And oh, if only word choice was the worst action this administration has taken to undermine the use of science in policy-making. They're not just trying to downplay the phrase "evidence-based." They're trying to ditch the whole idea of basing policy on evidence.
In July, we chronicled how the Trump administration has sidelined science since day one. And since then the abuses of evidence have continued to flow.
The Treasury Secretary claimed that economists were working "around the clock" to come up with analysis justifying the tax bill. They were not. The EPA banned scientists who receive EPA grants—the ones the agency has decided do the most promising environmental and public health research—from providing science advice to the agency. The Department of Interior is trying to defund and prevent public access to the U.S. Geological Survey library system.
The White House has no science advisor, and the president's Office of Science and Technology Policy is a ghost town. Numerous political appointees—including the CDC director and the nominee for NOAA administrator—have financial conflicts of interest that lead many to question their ability to do the jobs. The administration has shut down studies where it expects it won't like the outcome: on climate change in the tropics, on teen pregnancy prevention and on the health risks of surface coal mining in West Virginia. Science agencies are targeted across the board for severe budget cuts.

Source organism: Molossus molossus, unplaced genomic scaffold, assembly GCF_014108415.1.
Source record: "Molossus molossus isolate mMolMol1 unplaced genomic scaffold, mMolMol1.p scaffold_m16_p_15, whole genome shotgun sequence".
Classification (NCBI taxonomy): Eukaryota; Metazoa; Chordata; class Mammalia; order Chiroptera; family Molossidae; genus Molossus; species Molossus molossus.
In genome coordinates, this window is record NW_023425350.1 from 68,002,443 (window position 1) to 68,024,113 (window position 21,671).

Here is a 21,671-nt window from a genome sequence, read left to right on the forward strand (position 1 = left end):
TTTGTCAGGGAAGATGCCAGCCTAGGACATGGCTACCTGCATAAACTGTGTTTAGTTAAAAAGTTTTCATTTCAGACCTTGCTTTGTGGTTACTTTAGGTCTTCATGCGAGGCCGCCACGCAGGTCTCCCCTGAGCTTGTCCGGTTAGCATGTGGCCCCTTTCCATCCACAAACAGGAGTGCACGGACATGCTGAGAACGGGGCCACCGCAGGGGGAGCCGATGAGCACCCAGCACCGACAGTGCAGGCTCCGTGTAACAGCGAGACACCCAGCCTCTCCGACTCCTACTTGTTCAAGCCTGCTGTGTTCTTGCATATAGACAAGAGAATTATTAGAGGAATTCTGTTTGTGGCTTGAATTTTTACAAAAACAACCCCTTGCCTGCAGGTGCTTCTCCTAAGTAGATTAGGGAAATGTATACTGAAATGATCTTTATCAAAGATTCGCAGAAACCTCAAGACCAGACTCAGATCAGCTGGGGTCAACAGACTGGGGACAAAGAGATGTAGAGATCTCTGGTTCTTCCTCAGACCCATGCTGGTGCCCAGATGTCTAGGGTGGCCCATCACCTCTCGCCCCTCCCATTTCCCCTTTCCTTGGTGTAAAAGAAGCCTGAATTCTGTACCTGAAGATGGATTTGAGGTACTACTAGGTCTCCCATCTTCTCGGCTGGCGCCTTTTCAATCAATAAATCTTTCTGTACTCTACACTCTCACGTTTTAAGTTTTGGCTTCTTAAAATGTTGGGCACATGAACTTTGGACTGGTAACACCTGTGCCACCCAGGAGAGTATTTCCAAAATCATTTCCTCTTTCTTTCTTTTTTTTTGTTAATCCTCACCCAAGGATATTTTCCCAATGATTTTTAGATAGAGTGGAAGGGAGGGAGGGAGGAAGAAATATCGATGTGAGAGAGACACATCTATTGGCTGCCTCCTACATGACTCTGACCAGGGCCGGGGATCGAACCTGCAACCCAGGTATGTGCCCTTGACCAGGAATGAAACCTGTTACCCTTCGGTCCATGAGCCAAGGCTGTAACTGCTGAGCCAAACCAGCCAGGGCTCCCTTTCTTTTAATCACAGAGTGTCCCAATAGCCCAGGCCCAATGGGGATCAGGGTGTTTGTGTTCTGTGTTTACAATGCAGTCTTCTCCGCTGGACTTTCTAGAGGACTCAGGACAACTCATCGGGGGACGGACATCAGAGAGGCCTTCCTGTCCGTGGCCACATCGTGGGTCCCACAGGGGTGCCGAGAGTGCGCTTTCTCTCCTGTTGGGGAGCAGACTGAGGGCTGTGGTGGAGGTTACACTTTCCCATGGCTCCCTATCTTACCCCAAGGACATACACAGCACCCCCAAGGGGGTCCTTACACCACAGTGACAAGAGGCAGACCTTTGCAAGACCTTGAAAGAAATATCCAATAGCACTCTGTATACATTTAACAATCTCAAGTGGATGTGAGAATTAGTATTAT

An exhaustive list is, quite frankly, impossible. President Trump's attacks on science harm our environment and make all of us sicker and less safe. If the Trump administration won't allow federal agencies to do their job, it's time to ask Congress to step up its game, engage in meaningful oversight and do its job.
Michael Halpern is an expert on political interference in science and solutions to reduce suppression, manipulation and distortion of government science.
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Tuna auctions are a tourist spectacle in Tokyo. Outside the city's most famous fish market, long queues of visitors hoping for a glimpse of the action begin to form at 5 a.m. The attraction is so popular that last October the Tsukiji fish market, in operation since 1935, moved out from the city center to the district of Toyosu to cope with the crowds.
gmnicholas / E+ / Getty Images